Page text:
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fure thofe differences, or the refpective degrees of purity, as indicated by the quantity of the diminution, with great exactness.
To give ac inftance of the accuracy, or fenfibility, of this teft:-the Author obferves that, if he did not deceive himself, he has by its taeans perceived a real difference between the air without doors, and that of his study after a few persons had been with him in it. And further, a vial of air having been fent him from the neighbourhood of York, it appeared not to be fo good as the air near Leeds; that is, the diminution, on the addition of an equal quantity of nitrous air, was not fo great in the former cafe as in the latter. He even thinks it poffible, by means of this teft, to diftinguifh fome of the different winds, ar the quality of the air in different seasons of the year.
As the nature of our work will not permit us to enter into the more complicated experiments relating to nitrous air, we hall confine ourselves to an enquiry into the chemical nature, or compofition, of this fingular fluid, as collected from this fection, and from the observations contained in the second part of this work, where the Author refumes the confideration of this fubject, and recites the many additional discoveries relating to it, made by him fince the publication of the first part.
Nitrous air on being agitated with water, after the same manner in which the Author had formerly impregnated water with fixed air, appeared to him to communicate a very acid taste to the water; and thence he was led to fufpect that the nitrous acid was contained in it. It appears, however, from a letter of Mr. Bewly's, a correfpondent of the Author, printed in an Appendix to this work, that by agitating water with nitrous air alone, the latter will not be decompounded, or communicate to the water any fenfibly acid impregnation; but that the prefence of common air is abfolutely neceflary to produce thefe effects: and he accounts for the deception which may naturally be occafioned, on the tafting of the water after fuch agitation, by attributing it to the admixture or commenftruation of the common with the nitrous air, in the neck of the vial, and at the very instant of applying the latter to the mouth. The justice of the Author's fufpicion, that the nitrous acid is contained in water impregnated with nitrous air, is confirmed by the fame correfpondent; who obferves that- nitrous air, thus decompounded by atmospherical air, and afterwards neutralifed by the addition of a fixed vegetable alcali, furnished him with real crystals of nitre.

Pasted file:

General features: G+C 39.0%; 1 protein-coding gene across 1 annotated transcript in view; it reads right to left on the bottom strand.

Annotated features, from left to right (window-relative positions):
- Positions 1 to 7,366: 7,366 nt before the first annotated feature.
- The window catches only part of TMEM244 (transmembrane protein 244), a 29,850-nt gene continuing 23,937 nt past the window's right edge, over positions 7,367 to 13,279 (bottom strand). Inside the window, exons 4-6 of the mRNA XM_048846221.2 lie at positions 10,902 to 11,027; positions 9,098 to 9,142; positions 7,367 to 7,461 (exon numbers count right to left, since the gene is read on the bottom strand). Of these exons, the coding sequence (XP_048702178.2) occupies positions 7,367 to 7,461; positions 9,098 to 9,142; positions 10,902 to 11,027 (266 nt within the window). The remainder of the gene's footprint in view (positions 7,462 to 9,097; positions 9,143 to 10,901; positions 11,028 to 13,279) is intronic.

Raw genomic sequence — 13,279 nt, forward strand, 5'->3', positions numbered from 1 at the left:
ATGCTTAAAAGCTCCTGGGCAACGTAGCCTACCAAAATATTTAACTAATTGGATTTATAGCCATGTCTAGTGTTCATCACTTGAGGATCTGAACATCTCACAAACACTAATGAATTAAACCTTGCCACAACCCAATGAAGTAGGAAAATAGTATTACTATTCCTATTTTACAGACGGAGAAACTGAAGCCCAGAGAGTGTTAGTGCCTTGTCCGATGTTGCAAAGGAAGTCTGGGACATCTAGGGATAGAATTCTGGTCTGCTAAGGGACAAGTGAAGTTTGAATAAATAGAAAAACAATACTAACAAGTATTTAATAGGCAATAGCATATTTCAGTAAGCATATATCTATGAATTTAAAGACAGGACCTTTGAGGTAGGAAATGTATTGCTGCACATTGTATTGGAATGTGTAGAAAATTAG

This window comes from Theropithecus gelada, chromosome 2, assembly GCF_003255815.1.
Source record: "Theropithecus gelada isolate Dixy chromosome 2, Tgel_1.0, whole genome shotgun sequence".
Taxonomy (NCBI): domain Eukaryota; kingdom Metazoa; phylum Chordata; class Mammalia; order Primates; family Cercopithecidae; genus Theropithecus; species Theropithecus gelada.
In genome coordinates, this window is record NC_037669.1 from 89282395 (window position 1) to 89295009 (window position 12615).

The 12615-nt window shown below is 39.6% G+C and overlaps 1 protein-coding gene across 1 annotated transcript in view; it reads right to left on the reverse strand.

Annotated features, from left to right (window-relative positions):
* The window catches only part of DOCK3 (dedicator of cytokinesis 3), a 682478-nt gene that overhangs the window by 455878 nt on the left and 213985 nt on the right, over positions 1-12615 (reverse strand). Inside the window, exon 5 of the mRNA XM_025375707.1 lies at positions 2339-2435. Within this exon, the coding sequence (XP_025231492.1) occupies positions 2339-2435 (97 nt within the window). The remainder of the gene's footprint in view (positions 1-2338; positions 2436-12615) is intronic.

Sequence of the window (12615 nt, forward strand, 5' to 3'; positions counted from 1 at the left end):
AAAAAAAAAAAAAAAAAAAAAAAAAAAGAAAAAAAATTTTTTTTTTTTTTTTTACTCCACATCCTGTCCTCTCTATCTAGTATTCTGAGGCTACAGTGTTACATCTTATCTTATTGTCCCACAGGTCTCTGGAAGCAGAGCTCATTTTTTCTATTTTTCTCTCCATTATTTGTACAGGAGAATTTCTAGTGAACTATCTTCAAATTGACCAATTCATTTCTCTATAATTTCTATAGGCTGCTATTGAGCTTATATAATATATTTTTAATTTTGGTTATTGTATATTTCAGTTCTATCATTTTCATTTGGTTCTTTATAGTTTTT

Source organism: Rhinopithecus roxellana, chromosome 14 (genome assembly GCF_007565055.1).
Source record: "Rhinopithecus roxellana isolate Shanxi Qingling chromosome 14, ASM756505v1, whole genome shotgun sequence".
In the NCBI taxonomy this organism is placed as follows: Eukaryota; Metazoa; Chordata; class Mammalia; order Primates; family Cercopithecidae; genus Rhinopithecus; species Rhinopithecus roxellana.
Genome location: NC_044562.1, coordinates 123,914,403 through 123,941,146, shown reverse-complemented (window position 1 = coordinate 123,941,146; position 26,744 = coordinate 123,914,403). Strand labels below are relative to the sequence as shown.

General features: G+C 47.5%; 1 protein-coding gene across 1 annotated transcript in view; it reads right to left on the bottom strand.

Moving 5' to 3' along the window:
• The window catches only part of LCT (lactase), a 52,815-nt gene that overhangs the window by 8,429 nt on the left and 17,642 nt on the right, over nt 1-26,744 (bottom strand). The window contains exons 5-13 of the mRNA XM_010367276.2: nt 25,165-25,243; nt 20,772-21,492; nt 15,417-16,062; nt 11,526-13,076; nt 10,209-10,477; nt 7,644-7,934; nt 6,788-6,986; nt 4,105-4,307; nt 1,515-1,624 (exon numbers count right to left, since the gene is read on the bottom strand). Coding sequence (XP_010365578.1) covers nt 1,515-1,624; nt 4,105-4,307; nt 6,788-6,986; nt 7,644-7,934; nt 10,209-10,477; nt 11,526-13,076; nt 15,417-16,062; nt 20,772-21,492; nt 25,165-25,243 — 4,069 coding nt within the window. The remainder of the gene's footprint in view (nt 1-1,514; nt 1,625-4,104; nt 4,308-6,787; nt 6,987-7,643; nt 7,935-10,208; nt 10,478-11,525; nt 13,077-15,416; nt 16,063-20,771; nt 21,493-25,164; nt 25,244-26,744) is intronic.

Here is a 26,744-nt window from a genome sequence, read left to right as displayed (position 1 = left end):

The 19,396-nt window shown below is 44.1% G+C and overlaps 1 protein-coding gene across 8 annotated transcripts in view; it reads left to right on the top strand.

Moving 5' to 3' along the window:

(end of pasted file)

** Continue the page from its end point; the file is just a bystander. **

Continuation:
In the profecution of his numerous and curious experiments on this fubject, related in the fecond part of this work, the Author difcovered that nitrous air was decompounded, or re
folved into its conftituent principles, by an admixture of com mon air, which lets loofe the acid contained in it, and feparate it from the phlogifton, which he fuppofes to be its other conftituent principle. At the fame time, the phlogifton, entering into and combining itself with the common air, produces a diminution of it, in the fame manner as that principle was found to do, in a variety of other proceffes. There is reafon however to fufpect that the greatest part of the very confiderable diminution, obfervable on the mixture of nitrous with common air, proceeds from the great change produced in the nitrous vapour; which from a ftate of confiderable expanfion, in the form of an elastic fluid, is thus reduced into its fmallest poble dimenfions, and condenfed into the fize of a small drop or two of nitrous acid.
The union of the nitrous acid with the phlogifton, or other principle with which it is combined in nitrous air, is indeed fo ftrict, or their affinity to each other is fo ftrong, that this acid, as we have found, will not leave the phlogifton, although a fixed alcali, or even a cauftic calcareous earth, diffolved in water, be prefented to and agitated with it, unless common air be admitted. The nitrous acid, contained in nitrous air, will, for inftance, pafs through a folution of falt of tartar, or through lime water, and will bear being long agitated with thefe fluids, without being neutralifed, or fentibly condenfed. But on inverting the vial, and fuffering common air to enter through the liquor, it immediately and vifibly diffolves the union between the acid and the other principle; and leaves the for mer at liberty to combine itfelf with the alcali, or cauftic earth of the lime.